It seemed simple enough. Take a couple days and go camping. Get away and clear my head. When I return the upcoming busy schedule will be a piece of cake. I will feel refreshed and balanced. Excellent. What could possibly go wrong with that idea?
Raccoons. That’s what. Oh yea, and the gale force wind.
I live near San Francisco. Finding a place to camp is usually effortless, since the area abounds with spots to pitch a tent. Even though it was the middle of summer, I managed to get one of the last camping sites in Point Reyes National Seashore. This is a majestic national park north of the city that holds miles of grand California coastline. My location at the Coast Campground, the reservation website informed me, would be steps away from a sandy beach in a quiet part of the park. I joyfully packed my tent, clothes and basic supplies – ready for a little adventure. The two-hour drive sailed by without traffic or worry, leaving little warning of the approaching craziness. So much for those helpful foreboding omens I hear so much about.
To get to the site, I needed to walk a couple of miles over foothills to a small grassy valley nestled right by the ocean. As I neared the campground my excitement grew because it felt the spot would be perfect. There were 14 other sites in the campground, yet it felt spacious. My site was off in a corner and it seemed that I would have few neighbors. Given the lateness of the hour, I whisked out my tent and set it up in record time. The light began to dim as sunset neared and I sat at my little picnic table surveying the scene. I breathed a sigh, enjoying the peace.
Then the attack started.
It was slow at first, just some quiet rustling in the stubby bushes that lined the valley. I caught a glimpse of something, unsure of what it was. Then in the distance I saw a raccoon lumbering about, poking around another campsite. As long as it kept its distance I felt all would be well. I went to my little food storage locker that was part of my site and pulled out a bag of trail mix. Sitting back at the picnic table I gazed at the beautiful colors in the sky, munching on tasty nuts and raisins. Perfect.
Have you ever had one of those moments when you know someone is watching you? Well, it was then I had one of those moments. I felt something on my leg. I looked down to see a raccoon, paws gripping my pants, gazing longingly at the handful of nuts in my hand.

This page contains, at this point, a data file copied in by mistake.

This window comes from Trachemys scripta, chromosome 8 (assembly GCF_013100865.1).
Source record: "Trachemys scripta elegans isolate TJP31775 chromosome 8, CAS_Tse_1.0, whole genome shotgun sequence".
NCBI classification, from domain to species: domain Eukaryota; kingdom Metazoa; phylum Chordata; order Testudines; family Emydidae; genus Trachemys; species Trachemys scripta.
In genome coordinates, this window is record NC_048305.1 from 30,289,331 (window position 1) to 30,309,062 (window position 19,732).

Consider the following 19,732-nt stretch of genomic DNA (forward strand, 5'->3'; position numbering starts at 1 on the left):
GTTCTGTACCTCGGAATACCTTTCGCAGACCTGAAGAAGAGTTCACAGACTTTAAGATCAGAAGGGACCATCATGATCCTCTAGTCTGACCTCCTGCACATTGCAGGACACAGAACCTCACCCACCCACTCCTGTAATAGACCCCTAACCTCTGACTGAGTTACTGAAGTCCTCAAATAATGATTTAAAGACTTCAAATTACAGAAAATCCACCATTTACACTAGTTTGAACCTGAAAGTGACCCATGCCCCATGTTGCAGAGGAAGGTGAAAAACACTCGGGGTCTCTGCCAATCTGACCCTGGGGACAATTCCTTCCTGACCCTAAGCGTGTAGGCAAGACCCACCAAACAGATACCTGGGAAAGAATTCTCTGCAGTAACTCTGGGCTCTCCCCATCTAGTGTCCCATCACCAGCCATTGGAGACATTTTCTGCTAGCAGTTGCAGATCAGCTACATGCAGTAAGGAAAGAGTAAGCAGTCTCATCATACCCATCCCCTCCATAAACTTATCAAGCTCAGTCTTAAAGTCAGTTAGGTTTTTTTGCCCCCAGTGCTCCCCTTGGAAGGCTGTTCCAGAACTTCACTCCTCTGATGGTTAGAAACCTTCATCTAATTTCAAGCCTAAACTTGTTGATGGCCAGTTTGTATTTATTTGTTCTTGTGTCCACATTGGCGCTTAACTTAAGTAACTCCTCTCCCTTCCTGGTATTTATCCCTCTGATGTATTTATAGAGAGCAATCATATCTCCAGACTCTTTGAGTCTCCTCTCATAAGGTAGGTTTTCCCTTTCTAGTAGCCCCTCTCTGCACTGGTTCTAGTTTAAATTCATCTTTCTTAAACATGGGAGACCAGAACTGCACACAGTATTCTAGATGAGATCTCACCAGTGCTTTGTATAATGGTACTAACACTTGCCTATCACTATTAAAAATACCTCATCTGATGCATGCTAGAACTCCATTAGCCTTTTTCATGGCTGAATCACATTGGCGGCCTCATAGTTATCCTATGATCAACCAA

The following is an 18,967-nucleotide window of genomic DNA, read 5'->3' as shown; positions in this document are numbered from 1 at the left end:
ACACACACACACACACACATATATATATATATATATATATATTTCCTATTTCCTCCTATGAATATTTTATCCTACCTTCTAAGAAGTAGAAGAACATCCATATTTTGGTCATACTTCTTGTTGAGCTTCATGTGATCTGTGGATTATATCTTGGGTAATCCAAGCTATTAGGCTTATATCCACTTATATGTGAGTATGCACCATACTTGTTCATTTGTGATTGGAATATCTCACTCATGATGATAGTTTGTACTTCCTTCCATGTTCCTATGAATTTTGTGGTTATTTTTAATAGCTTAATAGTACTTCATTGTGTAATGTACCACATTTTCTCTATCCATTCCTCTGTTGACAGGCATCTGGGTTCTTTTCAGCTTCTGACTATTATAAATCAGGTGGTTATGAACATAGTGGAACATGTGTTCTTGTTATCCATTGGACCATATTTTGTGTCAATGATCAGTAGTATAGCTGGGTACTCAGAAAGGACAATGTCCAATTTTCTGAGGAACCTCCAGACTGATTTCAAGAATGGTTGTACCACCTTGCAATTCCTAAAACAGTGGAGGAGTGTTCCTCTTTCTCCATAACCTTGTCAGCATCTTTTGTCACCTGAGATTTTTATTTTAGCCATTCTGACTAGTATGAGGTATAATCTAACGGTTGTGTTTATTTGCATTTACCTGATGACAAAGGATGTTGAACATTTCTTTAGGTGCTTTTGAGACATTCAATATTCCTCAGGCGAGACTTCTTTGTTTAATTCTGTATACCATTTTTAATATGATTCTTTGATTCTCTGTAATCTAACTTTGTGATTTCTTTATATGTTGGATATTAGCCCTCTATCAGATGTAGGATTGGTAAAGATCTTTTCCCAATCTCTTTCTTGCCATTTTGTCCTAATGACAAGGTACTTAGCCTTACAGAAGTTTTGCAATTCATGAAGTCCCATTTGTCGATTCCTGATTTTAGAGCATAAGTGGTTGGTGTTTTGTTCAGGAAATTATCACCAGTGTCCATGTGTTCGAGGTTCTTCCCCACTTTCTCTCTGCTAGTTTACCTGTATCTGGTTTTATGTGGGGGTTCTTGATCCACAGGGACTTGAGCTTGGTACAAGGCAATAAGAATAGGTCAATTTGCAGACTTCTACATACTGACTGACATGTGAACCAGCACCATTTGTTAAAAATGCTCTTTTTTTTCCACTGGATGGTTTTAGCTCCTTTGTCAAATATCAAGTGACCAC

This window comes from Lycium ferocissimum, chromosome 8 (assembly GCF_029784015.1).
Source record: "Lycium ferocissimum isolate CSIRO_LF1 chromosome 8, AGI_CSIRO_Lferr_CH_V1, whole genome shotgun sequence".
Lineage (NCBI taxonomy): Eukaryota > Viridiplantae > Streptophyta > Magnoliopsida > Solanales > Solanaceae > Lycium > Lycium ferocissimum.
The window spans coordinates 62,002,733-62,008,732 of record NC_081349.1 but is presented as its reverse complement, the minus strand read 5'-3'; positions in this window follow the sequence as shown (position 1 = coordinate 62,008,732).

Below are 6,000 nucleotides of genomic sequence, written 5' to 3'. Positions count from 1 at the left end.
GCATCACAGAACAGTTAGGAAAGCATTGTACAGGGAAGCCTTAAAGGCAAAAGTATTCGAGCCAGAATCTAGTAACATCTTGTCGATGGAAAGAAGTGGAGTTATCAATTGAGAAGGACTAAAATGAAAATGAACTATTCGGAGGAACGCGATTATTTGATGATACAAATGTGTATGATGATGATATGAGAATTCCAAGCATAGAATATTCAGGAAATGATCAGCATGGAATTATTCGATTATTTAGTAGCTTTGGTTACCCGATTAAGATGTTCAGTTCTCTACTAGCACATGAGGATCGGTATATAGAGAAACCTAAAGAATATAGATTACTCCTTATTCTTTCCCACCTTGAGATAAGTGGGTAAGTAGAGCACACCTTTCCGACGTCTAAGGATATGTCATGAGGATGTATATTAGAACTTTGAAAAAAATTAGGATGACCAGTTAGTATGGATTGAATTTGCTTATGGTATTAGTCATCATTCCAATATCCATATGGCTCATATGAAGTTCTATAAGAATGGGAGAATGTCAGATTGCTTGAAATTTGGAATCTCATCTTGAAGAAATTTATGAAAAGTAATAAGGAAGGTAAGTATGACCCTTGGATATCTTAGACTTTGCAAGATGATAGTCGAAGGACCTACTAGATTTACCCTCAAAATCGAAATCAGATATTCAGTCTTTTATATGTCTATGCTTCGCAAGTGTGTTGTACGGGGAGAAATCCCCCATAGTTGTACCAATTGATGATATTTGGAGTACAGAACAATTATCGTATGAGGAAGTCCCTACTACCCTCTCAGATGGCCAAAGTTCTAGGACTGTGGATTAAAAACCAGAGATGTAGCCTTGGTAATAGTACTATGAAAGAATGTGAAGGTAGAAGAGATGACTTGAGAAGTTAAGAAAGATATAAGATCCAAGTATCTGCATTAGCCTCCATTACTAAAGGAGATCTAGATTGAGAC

Thirteen year-old girls could not have screamed as loud as I did in that moment.
I leapt up, running frantically from my seat. The raccoon, a bit traumatized by my reaction, scampered away as well. After a few heart-thumping moments, I regained my composure, putting away any notion of food back into the storage locker. I stood dazed for a moment. Then I heard what sounded like a zipper opening. I turned to see a raccoon half way into my tent. No way, I thought. Is nothing sacred?
It was almost dark before I managed to fend off the remaining attacks. Fitfully I slept, nightmares of pouncing raccoons tormenting me. When I awoke next morning, all was still. Perhaps now I would be able to enjoy the quiet. I walked down to the beach, taking in the surf and the sky. Hope began to come back to me. The scene was beautiful. I ate a little breakfast without incident, planning to go back to the ocean for a long calming walk.
By then the wind had picked up a little. It did this in a subtle fashion, so as not to draw attention to itself. I put on some shorts and made my way to the ocean. I walked, wind at my back, for some time. Then I decided it was time to turn back. The wind was stronger then. As it blew it took the grains of sand and blasted them down the beach in gusts. The combination of this and my naked legs quickly ended my peaceful calm. The sand stung my legs, burning them, and it was then I wished that I had not been so zealous in the first part of the walk.
I must say that the rest of the trip comes to me as a blur. I made it back to my tent windblown and stunned. The force of the breeze exposed the grassy valley for what it truly was – a wind tunnel. My tent happened to be right at its sweet spot. The whole structure was rattling. I got into the tent to make sure the gusts did not steal it away to some distant land, or the middle of the ocean.
No wonder the camping site was available.
After that, I packed up and went home. I figured it was better to cut my losses, before I was descended upon by locusts. Or larger pre-historic raccoons. I am practical that way.
I still do love camping, despite the raccoons and the wind.
I found that my tent fits perfectly in my living room. The ground is not as rocky. There is a great view of the TV through the screen door. Plus I can order takeout. So, in the end, it worked out well, except for the raccoons.